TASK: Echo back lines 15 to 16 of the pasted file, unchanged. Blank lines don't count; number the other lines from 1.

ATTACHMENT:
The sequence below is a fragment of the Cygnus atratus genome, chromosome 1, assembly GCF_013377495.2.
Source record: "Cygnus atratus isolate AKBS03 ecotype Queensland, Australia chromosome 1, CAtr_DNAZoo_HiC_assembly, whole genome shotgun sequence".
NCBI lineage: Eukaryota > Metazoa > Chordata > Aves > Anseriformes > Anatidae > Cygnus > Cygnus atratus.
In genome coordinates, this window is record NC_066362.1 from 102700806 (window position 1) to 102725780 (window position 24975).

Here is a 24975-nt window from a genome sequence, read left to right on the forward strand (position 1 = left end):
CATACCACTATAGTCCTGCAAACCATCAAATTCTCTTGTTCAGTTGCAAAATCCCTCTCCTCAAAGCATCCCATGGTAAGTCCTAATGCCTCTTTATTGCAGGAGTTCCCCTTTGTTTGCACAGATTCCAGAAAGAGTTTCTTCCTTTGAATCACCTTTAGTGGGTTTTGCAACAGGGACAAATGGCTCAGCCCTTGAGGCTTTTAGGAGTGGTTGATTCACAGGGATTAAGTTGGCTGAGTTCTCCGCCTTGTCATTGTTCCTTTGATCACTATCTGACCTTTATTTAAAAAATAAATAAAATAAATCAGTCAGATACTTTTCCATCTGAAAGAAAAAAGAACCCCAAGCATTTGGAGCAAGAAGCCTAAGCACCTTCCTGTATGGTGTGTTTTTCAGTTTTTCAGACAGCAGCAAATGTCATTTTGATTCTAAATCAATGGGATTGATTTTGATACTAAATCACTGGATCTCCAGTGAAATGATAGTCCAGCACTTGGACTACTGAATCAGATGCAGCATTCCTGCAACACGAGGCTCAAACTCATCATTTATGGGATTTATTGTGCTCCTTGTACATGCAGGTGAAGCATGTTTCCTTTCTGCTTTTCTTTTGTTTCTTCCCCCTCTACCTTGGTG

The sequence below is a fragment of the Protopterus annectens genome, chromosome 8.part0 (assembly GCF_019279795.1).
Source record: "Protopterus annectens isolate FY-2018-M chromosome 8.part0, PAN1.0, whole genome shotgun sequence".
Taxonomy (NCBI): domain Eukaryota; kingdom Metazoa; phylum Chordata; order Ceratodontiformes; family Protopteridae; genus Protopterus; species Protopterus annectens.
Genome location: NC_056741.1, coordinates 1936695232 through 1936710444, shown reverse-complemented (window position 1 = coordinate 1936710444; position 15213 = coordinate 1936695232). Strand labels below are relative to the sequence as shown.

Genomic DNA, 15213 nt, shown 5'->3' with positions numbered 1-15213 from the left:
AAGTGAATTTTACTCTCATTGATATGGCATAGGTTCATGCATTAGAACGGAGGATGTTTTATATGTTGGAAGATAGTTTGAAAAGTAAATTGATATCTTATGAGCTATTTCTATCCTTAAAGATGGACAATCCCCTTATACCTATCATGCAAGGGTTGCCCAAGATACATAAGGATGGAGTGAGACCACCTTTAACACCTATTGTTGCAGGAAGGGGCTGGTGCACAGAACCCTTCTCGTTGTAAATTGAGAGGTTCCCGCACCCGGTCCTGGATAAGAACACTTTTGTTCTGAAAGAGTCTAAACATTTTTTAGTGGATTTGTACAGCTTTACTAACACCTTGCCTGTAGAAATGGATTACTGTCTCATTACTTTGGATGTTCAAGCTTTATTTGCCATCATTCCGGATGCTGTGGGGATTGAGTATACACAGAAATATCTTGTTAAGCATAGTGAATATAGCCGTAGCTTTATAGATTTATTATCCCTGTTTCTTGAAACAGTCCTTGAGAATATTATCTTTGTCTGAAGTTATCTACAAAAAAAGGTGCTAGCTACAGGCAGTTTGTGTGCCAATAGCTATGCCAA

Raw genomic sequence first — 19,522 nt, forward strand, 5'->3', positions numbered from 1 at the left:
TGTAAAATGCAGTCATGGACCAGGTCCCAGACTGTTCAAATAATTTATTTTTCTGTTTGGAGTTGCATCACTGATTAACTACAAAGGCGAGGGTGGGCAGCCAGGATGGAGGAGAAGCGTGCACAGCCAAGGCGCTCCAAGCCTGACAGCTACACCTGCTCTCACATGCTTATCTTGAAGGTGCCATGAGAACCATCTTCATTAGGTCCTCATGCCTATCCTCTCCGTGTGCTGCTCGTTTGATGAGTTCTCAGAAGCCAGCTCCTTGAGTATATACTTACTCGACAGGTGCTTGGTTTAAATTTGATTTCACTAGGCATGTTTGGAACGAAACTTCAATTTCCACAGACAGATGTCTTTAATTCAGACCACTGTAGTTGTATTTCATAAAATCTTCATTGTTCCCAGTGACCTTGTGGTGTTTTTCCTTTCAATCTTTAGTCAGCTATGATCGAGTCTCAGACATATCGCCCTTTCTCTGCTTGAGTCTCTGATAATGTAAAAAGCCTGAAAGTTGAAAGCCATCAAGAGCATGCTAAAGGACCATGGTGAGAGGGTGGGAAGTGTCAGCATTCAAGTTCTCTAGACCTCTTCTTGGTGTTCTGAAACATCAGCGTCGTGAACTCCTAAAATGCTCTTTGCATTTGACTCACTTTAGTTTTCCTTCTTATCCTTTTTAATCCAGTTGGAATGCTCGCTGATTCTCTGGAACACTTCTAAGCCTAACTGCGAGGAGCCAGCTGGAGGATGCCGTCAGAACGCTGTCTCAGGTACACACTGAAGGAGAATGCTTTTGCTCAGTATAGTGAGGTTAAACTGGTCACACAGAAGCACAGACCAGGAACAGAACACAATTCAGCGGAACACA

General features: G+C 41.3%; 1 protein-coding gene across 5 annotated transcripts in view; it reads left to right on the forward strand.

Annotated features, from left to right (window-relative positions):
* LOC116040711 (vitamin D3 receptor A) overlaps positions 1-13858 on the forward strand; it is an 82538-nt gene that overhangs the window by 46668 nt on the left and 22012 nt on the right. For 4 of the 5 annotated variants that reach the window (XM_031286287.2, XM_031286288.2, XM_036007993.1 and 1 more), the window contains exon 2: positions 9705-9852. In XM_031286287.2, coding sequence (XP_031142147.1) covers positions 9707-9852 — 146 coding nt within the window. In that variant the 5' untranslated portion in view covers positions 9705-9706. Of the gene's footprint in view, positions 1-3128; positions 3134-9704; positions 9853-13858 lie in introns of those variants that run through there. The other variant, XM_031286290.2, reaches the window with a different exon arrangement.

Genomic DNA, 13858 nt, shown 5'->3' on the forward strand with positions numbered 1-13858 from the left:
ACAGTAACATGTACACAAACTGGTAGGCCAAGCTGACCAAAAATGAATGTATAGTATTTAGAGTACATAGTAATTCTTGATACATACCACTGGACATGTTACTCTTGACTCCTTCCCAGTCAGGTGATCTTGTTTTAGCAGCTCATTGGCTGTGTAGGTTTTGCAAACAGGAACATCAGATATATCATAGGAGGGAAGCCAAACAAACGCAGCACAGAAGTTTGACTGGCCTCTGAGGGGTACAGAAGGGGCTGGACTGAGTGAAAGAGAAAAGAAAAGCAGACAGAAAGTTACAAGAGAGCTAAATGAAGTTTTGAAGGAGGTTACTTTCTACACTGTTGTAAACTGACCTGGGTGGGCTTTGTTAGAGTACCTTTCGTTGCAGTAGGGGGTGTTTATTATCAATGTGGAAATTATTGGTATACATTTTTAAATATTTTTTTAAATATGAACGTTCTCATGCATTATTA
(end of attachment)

General features: G+C 41.3%; 1 protein-coding gene across 5 annotated transcripts in view; it reads left to right on the forward strand.

Annotated features, from left to right (window-relative positions):